from The American Heritage® Dictionary of the English Language, 4th Edition
- n. A ludicrous or extravagant act or gesture; a caper.
- n. Archaic A buffoon, especially a performing clown.
- adj. Ludicrously odd; fantastic.
from Wiktionary, Creative Commons Attribution/Share-Alike License
- adj. Grotesque, incongruous.
- adj. Grotesque, bizarre; absurd.
- adj. Alternative form of antique.
- n. A grotesque representation of a figure; a gargoyle.
- n. A caricature.
- n. A ludicrous gesture or act; ridiculous behaviour.
- n. A grotesque performer or clown.
- n. A pose, often exaggerated, in anticipation of an action; for example, a brief squat before jumping
- v. To perform antics.
- v. this sense?) To make a fool of.
- v. To perform (an action) as an antic; to mimic ridiculously.
from the GNU version of the Collaborative International Dictionary of English
- adj. Old; antique.
- adj. Odd; fantastic; fanciful; grotesque; ludicrous.
- n. A buffoon or merry-andrew; one that practices odd gesticulations; the Fool of the old play.
- n. An odd imagery, device, or tracery; a fantastic figure.
- n. A grotesque trick; a piece of buffoonery; a caper.
- n. A grotesque representation.
- n. An antimask.
- intransitive v. To perform antics.
- transitive v. To make appear like a buffoon.
from The Century Dictionary and Cyclopedia
- Belonging to former times; ancient; antique.
- Having existed for a long time; old; aged.
- Proper to former times; antiquated; old-fashioned.
- Fantastic, grotesque, odd, strange, or ludicrous, in form, dress, gesture, or posture.
- n. A man of ancient times; an ancient; in plural, the ancients.
- n. In art, antic work; a composition consisting of fantastic figures of men, animals, foliage, and flowers incongruously combined or run together; a fantastic, grotesque, or fanciful figure.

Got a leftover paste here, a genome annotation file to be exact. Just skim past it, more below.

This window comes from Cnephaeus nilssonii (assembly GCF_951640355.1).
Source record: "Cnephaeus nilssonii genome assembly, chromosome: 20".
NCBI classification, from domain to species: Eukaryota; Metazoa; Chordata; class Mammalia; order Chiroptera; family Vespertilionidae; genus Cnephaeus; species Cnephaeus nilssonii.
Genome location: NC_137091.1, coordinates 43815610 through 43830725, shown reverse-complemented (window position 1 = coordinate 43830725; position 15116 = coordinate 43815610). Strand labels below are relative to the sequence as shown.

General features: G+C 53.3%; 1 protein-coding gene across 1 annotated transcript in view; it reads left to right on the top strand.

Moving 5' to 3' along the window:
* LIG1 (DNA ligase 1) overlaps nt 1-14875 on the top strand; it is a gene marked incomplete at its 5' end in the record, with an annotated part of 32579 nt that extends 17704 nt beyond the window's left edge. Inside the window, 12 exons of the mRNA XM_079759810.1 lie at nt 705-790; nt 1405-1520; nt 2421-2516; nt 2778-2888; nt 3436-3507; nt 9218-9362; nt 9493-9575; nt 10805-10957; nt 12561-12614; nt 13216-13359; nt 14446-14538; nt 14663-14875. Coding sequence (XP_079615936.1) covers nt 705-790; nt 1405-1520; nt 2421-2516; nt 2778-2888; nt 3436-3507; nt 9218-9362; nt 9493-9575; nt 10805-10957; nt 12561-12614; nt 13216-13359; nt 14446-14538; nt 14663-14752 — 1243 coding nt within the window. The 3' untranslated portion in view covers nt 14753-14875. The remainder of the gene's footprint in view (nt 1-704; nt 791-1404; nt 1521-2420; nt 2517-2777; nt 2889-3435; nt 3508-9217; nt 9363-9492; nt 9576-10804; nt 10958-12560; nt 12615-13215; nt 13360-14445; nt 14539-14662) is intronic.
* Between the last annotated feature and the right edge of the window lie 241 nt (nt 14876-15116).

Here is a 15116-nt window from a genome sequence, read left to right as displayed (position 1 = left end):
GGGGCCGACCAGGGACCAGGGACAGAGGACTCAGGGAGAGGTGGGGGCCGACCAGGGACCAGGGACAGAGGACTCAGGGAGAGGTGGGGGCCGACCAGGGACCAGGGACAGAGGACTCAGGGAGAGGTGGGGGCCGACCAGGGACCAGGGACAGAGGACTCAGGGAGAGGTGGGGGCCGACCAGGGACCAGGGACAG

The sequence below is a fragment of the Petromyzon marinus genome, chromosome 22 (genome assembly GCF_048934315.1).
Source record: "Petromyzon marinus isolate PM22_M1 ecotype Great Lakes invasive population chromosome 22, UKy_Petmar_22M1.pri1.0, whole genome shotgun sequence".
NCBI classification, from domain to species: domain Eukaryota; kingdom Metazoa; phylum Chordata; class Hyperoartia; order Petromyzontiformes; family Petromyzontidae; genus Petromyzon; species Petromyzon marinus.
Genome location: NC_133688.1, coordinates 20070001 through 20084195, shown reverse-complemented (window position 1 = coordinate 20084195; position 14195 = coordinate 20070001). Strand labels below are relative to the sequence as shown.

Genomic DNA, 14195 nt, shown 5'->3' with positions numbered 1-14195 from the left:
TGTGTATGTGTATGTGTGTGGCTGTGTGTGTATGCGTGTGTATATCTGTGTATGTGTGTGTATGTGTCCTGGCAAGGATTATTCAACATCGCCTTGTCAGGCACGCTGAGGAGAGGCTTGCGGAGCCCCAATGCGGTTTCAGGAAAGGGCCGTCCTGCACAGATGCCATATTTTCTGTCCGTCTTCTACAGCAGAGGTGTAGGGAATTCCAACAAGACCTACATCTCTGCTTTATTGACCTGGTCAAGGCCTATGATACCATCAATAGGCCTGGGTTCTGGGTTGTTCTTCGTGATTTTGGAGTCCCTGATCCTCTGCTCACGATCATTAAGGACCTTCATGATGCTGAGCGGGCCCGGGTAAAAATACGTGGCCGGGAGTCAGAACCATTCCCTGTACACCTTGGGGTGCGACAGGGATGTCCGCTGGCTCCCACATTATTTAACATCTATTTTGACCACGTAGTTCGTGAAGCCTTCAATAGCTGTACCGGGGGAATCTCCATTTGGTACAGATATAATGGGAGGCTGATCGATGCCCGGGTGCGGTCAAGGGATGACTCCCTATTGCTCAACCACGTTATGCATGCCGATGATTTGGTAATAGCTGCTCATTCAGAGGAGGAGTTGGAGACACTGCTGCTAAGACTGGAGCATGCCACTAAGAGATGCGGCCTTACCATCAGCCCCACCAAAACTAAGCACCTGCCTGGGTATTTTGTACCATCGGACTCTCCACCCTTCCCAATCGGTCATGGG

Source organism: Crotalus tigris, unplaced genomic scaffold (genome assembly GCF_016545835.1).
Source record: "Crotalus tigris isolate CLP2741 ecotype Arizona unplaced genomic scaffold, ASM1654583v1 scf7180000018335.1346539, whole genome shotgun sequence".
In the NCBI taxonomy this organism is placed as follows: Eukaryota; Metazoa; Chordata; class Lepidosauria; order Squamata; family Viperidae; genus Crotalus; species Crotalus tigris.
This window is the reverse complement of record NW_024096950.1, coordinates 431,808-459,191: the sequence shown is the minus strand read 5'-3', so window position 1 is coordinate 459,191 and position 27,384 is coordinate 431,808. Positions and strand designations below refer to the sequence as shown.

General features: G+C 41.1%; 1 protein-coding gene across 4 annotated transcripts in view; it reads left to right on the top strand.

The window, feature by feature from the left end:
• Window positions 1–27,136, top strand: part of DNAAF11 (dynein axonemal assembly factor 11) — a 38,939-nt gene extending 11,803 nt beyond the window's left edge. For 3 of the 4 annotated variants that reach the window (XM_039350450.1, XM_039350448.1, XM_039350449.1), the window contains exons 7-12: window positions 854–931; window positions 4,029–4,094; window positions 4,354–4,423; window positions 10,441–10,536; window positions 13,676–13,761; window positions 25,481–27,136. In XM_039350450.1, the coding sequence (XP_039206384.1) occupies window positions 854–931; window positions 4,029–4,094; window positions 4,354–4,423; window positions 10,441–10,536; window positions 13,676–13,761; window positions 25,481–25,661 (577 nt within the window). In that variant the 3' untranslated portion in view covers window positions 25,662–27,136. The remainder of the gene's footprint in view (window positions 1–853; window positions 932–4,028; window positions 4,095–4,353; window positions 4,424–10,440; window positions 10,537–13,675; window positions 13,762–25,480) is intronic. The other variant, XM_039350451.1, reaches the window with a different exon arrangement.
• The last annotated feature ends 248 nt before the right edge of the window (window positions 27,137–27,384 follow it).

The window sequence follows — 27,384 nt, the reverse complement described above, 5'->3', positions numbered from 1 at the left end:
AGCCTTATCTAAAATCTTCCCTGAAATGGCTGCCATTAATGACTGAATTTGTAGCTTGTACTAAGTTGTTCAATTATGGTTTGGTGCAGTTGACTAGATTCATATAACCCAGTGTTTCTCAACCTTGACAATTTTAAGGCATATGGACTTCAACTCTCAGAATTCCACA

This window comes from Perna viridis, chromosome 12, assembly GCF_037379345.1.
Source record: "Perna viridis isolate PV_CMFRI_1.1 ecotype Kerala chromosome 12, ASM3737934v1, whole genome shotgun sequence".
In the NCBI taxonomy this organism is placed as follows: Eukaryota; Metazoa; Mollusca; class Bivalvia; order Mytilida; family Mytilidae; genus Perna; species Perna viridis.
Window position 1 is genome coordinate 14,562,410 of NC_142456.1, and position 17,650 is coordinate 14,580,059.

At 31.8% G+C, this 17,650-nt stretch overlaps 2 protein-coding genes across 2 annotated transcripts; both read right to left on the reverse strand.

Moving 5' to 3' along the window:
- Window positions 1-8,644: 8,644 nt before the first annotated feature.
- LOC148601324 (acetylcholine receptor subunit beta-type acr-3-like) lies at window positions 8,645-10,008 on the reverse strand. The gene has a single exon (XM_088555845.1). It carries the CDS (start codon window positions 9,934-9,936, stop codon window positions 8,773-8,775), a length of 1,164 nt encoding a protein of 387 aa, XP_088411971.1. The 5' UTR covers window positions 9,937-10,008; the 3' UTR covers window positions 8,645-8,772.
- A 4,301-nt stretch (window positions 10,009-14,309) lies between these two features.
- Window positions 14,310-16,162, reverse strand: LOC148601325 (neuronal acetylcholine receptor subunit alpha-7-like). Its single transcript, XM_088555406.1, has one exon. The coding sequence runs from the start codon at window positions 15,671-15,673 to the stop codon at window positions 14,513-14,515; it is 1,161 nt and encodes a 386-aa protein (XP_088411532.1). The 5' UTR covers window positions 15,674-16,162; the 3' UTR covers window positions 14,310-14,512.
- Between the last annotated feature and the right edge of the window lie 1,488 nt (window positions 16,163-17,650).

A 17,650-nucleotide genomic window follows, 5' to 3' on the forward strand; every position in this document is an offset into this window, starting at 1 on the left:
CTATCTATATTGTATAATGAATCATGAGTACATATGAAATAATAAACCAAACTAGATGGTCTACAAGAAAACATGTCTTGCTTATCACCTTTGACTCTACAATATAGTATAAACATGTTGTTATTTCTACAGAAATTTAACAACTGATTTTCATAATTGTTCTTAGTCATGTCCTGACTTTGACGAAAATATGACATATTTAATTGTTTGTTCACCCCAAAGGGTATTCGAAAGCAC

- n. A grotesque, fantastic, odd, strange, or ludicrous gesture or posture; a fantastic trick; a piece of buffoonery; a caper.
- n. A grotesque pageant; a piece of mummery; a ridiculous interlude; a mask.
- n. A buffoon; a clown; a merry-andrew.
- To make antic or grotesque.
- To perform antics; play tricks; cut capers.
from WordNet 3.0 Copyright 2006 by Princeton University. All rights reserved.
- v. act as or like a clown
- adj. ludicrously odd
- n. a ludicrous or grotesque act done for fun and amusement
A week without another nutcase Republican antic is like a day without sunshine.
Brun, the Swiss observed, that it was un beau morceau, and Mr. Pallet replied, — “Yes, yes, one may see with half an eye, that it can be the production of no other; for Bomorso’s style both in colouring and drapery, is altogether peculiar: then his design is tame, and his expression antic and unnatural.
In all those instances, the campaigns adopt an approach that could be described as antic whimsy, offering over-the-top statements that are delivered with a straight face - and tongue planted firmly in cheek.
I guess I don't know too much about his off-stage "antic" if he had them, but I figure he didn't do all that much entertaining activity that anyone knows about.
It's not just her physical similarity to Garland, though her eyes are googly, her teeth are goofy, and when she crosses her hotel bedroom it is with just the right kind of antic scuttle.
That's the kind of antic moment you get out of the best pulp.
And they had a great camaraderie and a boyish kind of antic, you know, went on all the time when they were together.
In a poem called "A Short Lexicon of Torture in the Eighties," for example, Hirsch strings together the euphemistic names for methods of torture, fashioning a kind of antic dance step, meant to expose the dark side of Reagan-era prosperity.
Thanks to the efforts of his canny literary agent, a shark who boasts that he knows how to put the 'antic' back in 'pedantic' and the 'earning' back in
This is the kind of antic that makes J.D. D.ew an enigma.